The only downside to this place was the fact that we went went on the rainiest and coldest day I have been privy too since coming to Israel. And we traipsed around in the rain and the cold for the entire day. This is going to sound awful but it is hard to notice the history of a place when one is trying to find shelter from driving winds and freezing rain.

Bottomline: I need to go back to Acre. I cannot say that I appreciate Acre as much as I could had I been dry and warm when I visited.

The Jewish Diaspora Museum

Mark Spitz: He's Jewish?!

Honestly, I didn’t get the point of this. Well, I do but I am not its prime audience, so some significance was lost on me. The Jewish Diaspora Museum (aka Beit Hatfutsot, the Museum of the Jewish People) is from what I can gather supposed to be a museum that demonstrates the significance of the Jewish diaspora for Jewish culture and a preservation of pieces of the culture. To tell you the truth my museum experience could have been a little more information rich. We had a tour guide who took us through the museum. Maybe it was because we were all Americans, but she didn’t really give us any new information. That is a feat in and of itself considering how little I know about Jewishness. Also, the exhibits didn’t have a lot of information in them. I guess part of this comes down to the simple fact that, being a non-Jew, I am not the main audience of this museum.

I think that is one of the hardest parts about being in this country. All though all of the Israelis I have met have been warm and welcoming I often feel like an outsider here by virtue of the fact that I am not Jewish. It is a very strange experience to be surrounded by people who are Americans, some of whom are like me and have never been to Israel, who by virtue of their religious identity are able to feel more at home than I am.

Ceasarea and the Napa Valley of Israel

The seats in the ampitheather

Last weekend, we went to Ceasarea. That was cool I guess. Roman ruins, no matter where you are, all kind of look the same in my opinion. There are two very cool things about Ceasarea: the amphitheater and Herod’s Palace. The ampitheater is about half the size it was during the Roman times, however, it is still used for concerts today. How cool is that? In the same place that ancient Romans 2000 years ago used to go to watch plays, modern Israelis can come to watch modern artists perform! Seeing the remains of Herod’s Palace was cool because he was such a baller. Herod had an indoor fresh water pool in his house. A house who’s back porch looked over the Mediterranean Sea. So, Herod was able host pool parties with beautiful women and plentiful wine while listening to the sound of waves from the Meditteranean sea crashing against his back porch. Tell me that is not completely unreal and totally awesome.

Quaint, no?

After we were done at Ceasarea, we went to a town called Zikhron Ya’akov. I would describe this town as being a cross between Nantucket and the Napa Valley located in the heart of Northern Israel. It has all of the quaint and adorable shops that Nantucket has but has the wine industry like Napa. As a quirk from its history it has a lot of European architecture that makes it a very scenic little city. It was a great place to walk around and get some lunch. It has some great little boutiques and a really wonderful ice cream place. I would like to go back one day for a wine tasting. Also, I might be making this up but I think someone told me that this was the first place in Israel to have running water.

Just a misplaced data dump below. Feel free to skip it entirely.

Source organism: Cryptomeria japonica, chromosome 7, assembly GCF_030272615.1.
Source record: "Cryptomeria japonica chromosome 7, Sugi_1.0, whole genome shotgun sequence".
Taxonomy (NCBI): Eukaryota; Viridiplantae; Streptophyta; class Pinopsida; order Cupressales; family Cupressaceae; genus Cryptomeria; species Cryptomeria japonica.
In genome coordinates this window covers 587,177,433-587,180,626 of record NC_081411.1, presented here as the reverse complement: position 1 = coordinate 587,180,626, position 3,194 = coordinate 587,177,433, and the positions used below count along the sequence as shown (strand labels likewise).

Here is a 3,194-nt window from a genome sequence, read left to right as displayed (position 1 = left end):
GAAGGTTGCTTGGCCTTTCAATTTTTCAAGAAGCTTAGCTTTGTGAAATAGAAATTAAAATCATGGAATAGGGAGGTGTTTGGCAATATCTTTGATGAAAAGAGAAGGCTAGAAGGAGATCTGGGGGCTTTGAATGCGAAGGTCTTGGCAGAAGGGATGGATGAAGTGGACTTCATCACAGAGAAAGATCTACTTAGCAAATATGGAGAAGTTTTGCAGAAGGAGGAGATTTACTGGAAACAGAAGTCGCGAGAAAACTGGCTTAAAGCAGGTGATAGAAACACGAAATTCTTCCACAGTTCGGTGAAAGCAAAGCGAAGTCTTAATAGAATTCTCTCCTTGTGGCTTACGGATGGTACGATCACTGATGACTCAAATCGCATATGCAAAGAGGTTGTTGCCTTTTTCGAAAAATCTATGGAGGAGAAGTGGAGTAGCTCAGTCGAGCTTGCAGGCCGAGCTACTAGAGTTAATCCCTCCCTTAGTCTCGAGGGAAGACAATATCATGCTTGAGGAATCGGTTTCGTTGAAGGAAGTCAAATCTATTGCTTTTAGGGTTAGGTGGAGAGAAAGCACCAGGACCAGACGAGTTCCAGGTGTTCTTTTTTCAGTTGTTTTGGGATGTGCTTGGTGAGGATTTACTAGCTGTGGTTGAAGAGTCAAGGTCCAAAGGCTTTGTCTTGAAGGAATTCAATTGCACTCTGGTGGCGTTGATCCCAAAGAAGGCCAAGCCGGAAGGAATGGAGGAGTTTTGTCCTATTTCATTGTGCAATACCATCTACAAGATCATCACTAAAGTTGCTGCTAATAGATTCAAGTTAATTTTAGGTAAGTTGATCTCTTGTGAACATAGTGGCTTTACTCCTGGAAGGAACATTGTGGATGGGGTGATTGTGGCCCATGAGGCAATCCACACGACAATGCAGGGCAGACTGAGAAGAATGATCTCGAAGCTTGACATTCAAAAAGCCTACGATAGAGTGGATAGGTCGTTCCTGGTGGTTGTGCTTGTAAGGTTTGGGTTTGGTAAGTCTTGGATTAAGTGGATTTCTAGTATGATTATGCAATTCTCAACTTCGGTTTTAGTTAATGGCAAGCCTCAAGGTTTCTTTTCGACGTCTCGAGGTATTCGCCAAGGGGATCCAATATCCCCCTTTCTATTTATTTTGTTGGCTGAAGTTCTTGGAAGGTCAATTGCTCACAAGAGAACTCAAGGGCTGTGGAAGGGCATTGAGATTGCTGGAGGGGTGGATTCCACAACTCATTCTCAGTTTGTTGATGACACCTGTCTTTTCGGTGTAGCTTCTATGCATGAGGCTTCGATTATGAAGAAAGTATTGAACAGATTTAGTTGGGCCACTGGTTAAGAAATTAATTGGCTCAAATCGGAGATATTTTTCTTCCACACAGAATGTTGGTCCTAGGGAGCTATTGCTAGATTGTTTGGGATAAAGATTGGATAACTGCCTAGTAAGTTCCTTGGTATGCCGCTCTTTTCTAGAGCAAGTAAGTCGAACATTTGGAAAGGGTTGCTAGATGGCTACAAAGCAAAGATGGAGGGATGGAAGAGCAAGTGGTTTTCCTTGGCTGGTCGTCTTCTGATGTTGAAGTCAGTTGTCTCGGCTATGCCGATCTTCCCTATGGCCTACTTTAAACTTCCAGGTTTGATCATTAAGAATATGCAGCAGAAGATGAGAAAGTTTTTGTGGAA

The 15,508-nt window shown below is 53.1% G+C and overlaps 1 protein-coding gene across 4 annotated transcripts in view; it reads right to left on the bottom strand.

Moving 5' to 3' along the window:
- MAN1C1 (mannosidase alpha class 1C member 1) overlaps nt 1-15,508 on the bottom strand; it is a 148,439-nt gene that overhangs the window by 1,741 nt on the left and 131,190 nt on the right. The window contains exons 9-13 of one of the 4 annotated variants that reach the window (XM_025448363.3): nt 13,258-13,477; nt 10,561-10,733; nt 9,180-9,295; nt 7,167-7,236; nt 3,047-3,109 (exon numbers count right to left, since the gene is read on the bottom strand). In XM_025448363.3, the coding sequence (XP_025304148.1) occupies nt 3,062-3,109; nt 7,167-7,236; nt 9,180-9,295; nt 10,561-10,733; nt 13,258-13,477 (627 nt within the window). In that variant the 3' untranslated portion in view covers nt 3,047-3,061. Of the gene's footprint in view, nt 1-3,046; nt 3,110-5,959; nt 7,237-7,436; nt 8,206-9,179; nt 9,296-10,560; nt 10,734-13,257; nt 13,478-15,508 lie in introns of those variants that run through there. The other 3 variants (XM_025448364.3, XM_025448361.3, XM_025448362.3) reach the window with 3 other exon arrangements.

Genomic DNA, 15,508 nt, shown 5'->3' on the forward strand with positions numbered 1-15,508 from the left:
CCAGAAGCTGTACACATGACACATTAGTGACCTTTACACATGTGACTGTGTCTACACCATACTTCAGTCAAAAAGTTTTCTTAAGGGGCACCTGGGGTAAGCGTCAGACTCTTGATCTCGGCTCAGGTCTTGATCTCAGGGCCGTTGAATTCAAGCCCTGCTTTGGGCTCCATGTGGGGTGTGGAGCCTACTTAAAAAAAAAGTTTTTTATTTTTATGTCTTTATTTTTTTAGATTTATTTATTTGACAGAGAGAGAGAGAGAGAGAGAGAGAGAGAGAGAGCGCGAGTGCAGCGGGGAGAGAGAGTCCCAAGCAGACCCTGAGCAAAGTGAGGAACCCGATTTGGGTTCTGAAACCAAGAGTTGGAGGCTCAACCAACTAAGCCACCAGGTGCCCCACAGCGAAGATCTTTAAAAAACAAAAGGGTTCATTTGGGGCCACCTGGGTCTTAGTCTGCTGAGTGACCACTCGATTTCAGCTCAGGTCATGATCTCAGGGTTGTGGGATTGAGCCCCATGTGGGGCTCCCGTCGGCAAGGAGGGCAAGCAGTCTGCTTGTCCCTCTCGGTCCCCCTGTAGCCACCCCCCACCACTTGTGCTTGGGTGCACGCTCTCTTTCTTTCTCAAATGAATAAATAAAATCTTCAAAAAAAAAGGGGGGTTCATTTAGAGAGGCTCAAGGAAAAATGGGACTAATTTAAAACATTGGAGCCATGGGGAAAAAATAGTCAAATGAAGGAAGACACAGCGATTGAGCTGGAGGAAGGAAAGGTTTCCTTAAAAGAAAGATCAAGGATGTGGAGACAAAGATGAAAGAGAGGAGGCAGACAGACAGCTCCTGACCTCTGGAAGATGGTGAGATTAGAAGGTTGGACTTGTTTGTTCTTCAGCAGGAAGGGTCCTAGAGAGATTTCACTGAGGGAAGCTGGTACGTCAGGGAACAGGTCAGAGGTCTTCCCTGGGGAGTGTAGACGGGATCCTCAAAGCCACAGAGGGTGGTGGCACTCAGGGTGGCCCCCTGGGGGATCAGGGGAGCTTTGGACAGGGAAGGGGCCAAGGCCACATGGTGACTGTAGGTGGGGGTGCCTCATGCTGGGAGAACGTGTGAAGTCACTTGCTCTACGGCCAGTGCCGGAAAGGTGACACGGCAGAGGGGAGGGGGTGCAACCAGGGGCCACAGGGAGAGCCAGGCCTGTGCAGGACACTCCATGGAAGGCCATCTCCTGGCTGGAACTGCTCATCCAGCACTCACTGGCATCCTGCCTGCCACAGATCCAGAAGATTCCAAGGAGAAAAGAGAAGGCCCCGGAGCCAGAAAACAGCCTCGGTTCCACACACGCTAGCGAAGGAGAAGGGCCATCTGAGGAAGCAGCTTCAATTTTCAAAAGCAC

Etc. Etc. Etc.

There are a few last things I want the folks back home to know:

I am done with my Hebrew ulpan! I no longer have to sit in a classroom for 5 hours trying to learn me some Hebrew. It was great while it lasted and I achieved my goal of learning some basic Hebrew. But man, the 5 straight hours was killing me. (Also, the Sunday classes were not doing me any good.)

Because Ulpan is over, I start real school on Monday. Fun stuff: Arabic, Arab-Israeli Relations… It is going to be a good semester.

Finally, bwahahahahahaha!

The weather in Haifa tomorrow...

Hitting the Paper Trail

A few days ago, I dealt with the last major administrative hurdle to my study abroad experience – the Visa. The process of securing a visa into a country is the first major interaction a foreigner will have with a country’s culture. You can tell so much about a country by this process. There are 3 major points I have observed about Israel so far from this process.

#1. Strikes are an institution. I called the Isreali Consulate in San Francisco to ask some questions before I sent in my visa paperwork. The woman I spoke to told me to wait till I get to Israel to get my student visa. She said there was some sort of strike occurring. The resigned tone she had on the phone told me that this is something that happens with some frequency.

#2. Lost in translation. As I filled out my visa application, I became vaguely frustrated with a lack of specificity in the instructions. For example, in the visa application there is one section entitled: permanent address abroad. Is this my address in my home country or my address abroad in Israel? Maybe it makes more sense in Hebrew. I guess it makes more sense when I think about Israel being considered a homeland for the majority of the people who are seeking to obtain non-tourist visas.

#3. Short days and weird hours. My friend Eytan warned me about this. He told me that Israel operated on a 4 day work week because of the holy days of the various religions. The consulate office had the strangest hours. They are open M-F but only operate between the hours of 10am-3pm. America has spoiled me into feeling entitled that everything should be open 24hrs 7days a week (aka: if I want to get a student visa at 3am on a Sunday I should damn well be able too).